In David Whish-Wilson’s Line of Sight, we meet Perth Superintendent Frank Swann. The main plot of this novel concerns the murder of Ruby Devine, a brothel owner and friend of Swann’s. But running in the background is Swann’s relationship with his wife Marion and his daughters. The family has been going through a very rocky time, as families sometimes do. And Whish-Wilson doesn’t make light of that. As the novel goes on, everyone has to start to put the family pieces together and learn to trust each other again. But in Zero at the Bone, the second Frank Swann novel, we see the result of that. Frank and Marion Swann are devoted to each other. It’s not the devotion of fancy flowers, fine champagne or a night in a five-star hotel. It’s that gut-level devotion where each one accepts and appreciates the other, flaws and all. And that’s because each has made the conscious choice that the marriage is more important than ‘winning.’
That’s also true of Geoffrey McGeachin’s Charlie Berlin and his wife Rebecca. When we first meet them in The Diggers Rest Hotel, which takes place in 1947, Charlie has recently returned to Australia after serving in WW II. He meets Rebecca during the course of an investigation into a series of robberies and a suspicious death, and the two fall in love. But it’s not a ‘greeting card’ sort of romance. Charlie’s dealing with the ghosts he’s brought back with him from the war, and Rebecca has her own issues. Nevertheless, they love each other and support each other. In Blackwattle Creek and St. Kilda Blues, we see that their marriage has to endure its share of ‘bumps in the road.’ McGeachin doesn’t indulge in ‘over the top’ events just to show that the marriage is tested; rather, the couple faces some of the things any couple could face. It’s not an easy ride, but Charlie and Rebecca take it together.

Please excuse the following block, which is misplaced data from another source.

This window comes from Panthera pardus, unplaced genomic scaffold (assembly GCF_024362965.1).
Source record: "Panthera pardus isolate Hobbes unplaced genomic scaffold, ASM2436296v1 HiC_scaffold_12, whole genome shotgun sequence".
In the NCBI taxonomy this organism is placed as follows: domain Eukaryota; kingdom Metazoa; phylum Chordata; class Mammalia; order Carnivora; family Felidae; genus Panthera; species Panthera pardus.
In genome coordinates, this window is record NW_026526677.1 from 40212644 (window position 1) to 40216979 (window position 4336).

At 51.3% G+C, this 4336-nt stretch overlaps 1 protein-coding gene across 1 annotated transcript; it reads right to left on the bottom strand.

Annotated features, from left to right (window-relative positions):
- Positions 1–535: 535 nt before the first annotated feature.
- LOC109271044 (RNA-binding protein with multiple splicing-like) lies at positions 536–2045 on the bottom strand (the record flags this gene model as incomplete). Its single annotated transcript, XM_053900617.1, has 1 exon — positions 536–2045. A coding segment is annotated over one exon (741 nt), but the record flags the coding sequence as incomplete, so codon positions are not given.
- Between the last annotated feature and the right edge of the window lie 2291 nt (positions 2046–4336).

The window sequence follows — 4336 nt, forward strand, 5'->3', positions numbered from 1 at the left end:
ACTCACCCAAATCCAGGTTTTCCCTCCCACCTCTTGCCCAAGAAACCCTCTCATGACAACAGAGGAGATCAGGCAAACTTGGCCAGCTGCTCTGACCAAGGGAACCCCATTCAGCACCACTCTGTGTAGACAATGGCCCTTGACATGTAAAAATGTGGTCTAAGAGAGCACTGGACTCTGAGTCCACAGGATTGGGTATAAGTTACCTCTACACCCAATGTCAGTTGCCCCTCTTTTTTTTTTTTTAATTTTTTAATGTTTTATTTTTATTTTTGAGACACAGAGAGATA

A lot of Golden Age mysteries involve couples who fall in love, usually as one or the other of the couple is suspected of murder. One couple in particular is Dorothy Sayers’ Lord Peter Wimsey and his wife Harriet Vane. They first meet in Strong Poison when Harriet is charged with murdering her former lover Philip Boyes. Lord Peter attends the trial and finds himself smitten with Harriet. In fact, he determines to clear her name, and clear his own path to marrying her. But it’s not all flowers and candy. For one thing, Harriet has to deal with having been on trial for murder, and with her reluctance to trust this man she thinks she loves. And Lord Peter has things to learn too. They’re not a magical couple who all of a sudden fall in love and marry, to live happily ever after. They have to work through things, and they have their difficult times. In the end, the awareness that they’re better together than alone cements their relationship and allows them to reach out for each other.
I wish the greeting card companies and the Valentine’s Day publicity machine told people that a good relationship is not easy. It’s very hard work, and it’s not always fun. But then, if they did, they’d probably scare too many people away from getting involved with someone, and that would be a shame. Because what you get if you’re willing to do that work is a lot better than candy. Even dark chocolate almonds.
*NOTE: The title of this post is a line from Sheryl Crow’s Strong Enough.